Can you remember the most fun you ever had swimming? For me it was my first year of high school swimming. I stepped up to swim the breaststroke leg of a medley relay. To my right? Future Olympian Erik Vendt.
And although I lost significant ground, it was so much fun to compete with someone on that level, in a distance where I didn't get totally blown away.
We are lucky that swimming comes in so many forms in the United States. It isn't so in the rest of the world, some of the ways to swim I'm about to list are painfully absent outside America. So, without further ado, here are all the ways to compete in swimming, ranked.
1. Summer League/Rec League/Town Team
Is there a focus on the best part of the sport, direct competition? Yes. Is there score kept? Yes. What's the atmosphere like at competitions? Typically people are having a blast, spectators included.
Recreational swimming has the most coaches involved for the best reasons (certainly not money), to have fun with the sport and to enjoy that sport with kids.
2. High School Swimming
Combines everything great about rec league swimming with a concentration on a certain age group. Bonus points for the recognition swimmers can get among their peers when they compete in something their peers actually understand.
The only reason high school swimming isn't ranked #1 is that in contrast to recreational teams, there is a more fringe of high school swimming sucking the fun out of the sport for kids. Still, go to a competitive high school meet and have the slightest idea what is going on and I guarantee a good time.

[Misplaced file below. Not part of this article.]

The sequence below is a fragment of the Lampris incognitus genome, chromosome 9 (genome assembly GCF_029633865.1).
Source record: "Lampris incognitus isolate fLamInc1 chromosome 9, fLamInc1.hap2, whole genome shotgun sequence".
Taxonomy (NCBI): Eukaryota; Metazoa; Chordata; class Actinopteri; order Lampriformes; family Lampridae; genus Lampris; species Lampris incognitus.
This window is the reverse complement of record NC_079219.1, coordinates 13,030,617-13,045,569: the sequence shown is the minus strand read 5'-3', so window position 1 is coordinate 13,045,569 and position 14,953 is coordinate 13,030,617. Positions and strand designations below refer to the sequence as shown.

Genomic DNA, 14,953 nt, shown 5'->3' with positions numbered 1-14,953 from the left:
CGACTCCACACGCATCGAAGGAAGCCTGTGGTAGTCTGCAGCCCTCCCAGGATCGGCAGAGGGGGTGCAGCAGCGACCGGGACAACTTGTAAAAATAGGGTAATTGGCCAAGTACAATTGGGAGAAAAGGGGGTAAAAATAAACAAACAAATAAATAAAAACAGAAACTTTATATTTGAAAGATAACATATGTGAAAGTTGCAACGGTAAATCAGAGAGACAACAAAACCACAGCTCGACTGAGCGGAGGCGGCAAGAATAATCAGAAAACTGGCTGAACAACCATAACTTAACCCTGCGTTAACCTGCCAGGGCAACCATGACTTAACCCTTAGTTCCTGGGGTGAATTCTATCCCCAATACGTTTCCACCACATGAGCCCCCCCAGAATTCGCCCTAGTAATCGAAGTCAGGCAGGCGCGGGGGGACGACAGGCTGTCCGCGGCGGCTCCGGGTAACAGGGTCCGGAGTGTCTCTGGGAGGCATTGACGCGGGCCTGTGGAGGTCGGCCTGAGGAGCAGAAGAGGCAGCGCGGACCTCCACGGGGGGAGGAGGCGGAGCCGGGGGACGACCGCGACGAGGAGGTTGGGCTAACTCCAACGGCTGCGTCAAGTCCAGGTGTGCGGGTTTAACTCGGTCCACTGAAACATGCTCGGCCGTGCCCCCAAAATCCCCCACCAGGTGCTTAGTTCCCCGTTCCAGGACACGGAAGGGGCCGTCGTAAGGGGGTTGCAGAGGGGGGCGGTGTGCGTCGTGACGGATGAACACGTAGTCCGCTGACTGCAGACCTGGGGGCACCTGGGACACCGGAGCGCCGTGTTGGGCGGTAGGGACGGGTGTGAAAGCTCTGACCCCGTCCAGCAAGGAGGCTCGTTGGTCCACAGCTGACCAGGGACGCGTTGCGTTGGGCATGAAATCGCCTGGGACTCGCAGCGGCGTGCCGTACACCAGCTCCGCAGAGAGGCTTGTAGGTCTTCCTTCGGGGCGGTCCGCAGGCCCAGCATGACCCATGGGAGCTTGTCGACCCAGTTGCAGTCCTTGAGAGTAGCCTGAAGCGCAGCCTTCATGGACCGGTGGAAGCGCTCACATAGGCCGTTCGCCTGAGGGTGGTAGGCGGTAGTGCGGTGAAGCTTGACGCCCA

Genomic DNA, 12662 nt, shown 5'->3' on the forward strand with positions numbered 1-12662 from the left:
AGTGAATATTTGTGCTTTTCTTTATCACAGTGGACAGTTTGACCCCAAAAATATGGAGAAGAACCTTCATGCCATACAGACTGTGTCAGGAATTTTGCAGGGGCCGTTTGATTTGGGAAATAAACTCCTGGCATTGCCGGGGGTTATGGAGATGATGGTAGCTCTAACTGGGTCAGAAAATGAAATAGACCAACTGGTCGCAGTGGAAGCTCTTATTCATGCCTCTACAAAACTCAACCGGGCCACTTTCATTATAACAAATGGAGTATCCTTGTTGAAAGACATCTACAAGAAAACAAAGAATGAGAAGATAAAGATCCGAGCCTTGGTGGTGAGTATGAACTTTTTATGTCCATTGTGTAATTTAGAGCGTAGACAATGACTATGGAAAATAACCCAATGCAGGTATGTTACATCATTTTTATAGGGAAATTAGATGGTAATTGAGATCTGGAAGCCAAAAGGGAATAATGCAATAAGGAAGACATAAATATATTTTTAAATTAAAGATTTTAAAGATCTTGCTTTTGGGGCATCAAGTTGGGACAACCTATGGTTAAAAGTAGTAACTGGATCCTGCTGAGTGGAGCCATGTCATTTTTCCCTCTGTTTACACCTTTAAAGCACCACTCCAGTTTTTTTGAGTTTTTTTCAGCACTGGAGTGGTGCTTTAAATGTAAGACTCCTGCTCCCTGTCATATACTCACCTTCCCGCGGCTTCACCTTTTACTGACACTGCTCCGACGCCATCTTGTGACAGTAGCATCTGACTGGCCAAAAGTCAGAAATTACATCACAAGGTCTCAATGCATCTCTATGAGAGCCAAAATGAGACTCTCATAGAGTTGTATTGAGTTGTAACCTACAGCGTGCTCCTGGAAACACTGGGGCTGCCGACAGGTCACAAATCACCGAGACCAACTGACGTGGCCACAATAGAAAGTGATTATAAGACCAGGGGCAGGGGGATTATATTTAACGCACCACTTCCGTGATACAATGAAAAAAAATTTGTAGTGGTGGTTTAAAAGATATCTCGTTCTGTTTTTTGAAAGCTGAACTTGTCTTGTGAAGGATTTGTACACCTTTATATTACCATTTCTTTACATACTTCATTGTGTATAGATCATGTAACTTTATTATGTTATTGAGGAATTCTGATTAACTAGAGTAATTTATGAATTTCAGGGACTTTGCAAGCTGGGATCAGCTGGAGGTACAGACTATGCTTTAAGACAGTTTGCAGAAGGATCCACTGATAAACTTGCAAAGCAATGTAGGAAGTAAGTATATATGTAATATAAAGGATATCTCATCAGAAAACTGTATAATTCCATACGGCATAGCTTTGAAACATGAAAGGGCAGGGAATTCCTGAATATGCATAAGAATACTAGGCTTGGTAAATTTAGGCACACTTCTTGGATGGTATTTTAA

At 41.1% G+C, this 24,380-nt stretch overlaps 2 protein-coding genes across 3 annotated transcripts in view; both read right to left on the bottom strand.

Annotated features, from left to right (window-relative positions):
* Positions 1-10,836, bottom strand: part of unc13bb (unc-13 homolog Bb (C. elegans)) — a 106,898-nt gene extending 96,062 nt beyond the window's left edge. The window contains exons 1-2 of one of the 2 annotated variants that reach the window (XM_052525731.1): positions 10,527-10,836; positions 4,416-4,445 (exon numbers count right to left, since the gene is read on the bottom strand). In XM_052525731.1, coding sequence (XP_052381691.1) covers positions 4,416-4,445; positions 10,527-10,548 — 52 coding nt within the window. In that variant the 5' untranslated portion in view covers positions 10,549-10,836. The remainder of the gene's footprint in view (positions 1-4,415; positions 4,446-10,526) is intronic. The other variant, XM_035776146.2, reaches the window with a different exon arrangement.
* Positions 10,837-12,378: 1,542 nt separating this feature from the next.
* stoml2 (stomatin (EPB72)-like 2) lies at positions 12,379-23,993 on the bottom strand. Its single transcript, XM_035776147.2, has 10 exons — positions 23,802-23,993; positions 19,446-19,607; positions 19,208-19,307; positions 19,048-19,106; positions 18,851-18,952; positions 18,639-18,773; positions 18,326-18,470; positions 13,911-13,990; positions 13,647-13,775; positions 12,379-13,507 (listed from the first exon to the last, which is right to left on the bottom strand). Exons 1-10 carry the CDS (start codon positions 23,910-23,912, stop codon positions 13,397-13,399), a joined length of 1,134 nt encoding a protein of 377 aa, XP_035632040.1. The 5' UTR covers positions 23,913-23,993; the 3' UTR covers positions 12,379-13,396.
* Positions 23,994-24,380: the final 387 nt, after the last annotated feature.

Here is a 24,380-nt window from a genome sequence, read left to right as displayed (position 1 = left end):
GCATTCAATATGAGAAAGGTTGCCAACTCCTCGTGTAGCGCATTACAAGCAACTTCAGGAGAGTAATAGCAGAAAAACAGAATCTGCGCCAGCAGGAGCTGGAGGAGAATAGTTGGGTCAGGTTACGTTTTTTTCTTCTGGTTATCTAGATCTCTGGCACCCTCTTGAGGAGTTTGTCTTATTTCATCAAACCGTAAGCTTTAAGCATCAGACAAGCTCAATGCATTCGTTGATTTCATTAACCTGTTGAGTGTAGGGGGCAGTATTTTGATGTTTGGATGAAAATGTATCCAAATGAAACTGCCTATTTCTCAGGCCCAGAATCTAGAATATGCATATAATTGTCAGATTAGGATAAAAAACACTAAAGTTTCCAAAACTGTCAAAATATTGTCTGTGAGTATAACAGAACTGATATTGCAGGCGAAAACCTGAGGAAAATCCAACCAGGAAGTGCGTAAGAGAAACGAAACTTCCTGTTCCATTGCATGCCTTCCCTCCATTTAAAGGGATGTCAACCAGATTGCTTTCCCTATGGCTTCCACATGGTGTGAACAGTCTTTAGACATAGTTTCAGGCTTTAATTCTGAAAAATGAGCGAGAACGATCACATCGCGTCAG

3. College Swimming
College swimming co-opts some of the best parts of high school and rec swimming. There are dual meets and championship meets that are often exciting and where score is kept. There is a focus on team competition.
Unfortunately coaching in college has a downside. Often collegiate programs exist without much oversight from their athletic departments, mostly for the worse. Many coaches can get away with poor treatment of athletes and maintain their jobs because of entrenched hierarchy.
4. YMCA Swimming
Although YMCA Swimming is similar to club swimming in many ways, there is a greater focus on enjoyable competitions, as well as the context of sports.
The institutional nature of YMCAs mean that more often than not they are more professionally run than most club programs.
5. Club Swimming
Some will say it is unfair to put club swimming last. There are some truly excellent club swimming programs out there, run professionally with the proper focus on kids enjoying the sport, learning and with the proper perspective on swimming's role in a life well-lived.
Club competitions, however, are mostly terrible and drain competitors, parents and coaches alike. The business model for such meets is heavily entrenched and seems unlikely to change.
We do not have good metrics for rating club programs, so instead use club recognition program that is overwhelmingly results focused and skews heavily towards club size.
The most successful club model, the coach run club, can also be the most dangerous, particularly if there are not good internal checks placed on coaching behavior.
Teams run by board of directors often suffer from a board made up of parents of swimmers on the club, leading to huge conflicts of interest.
We've Got A Lot
Although this can sound critical, the good news is that there are a lot of good options should you choose to get involved in swimming. Parents, coaches and athletes should take into account all factors when considering which teams to get involved with.
Disagree? Want to know more about how to make swimming better on your team? Write me!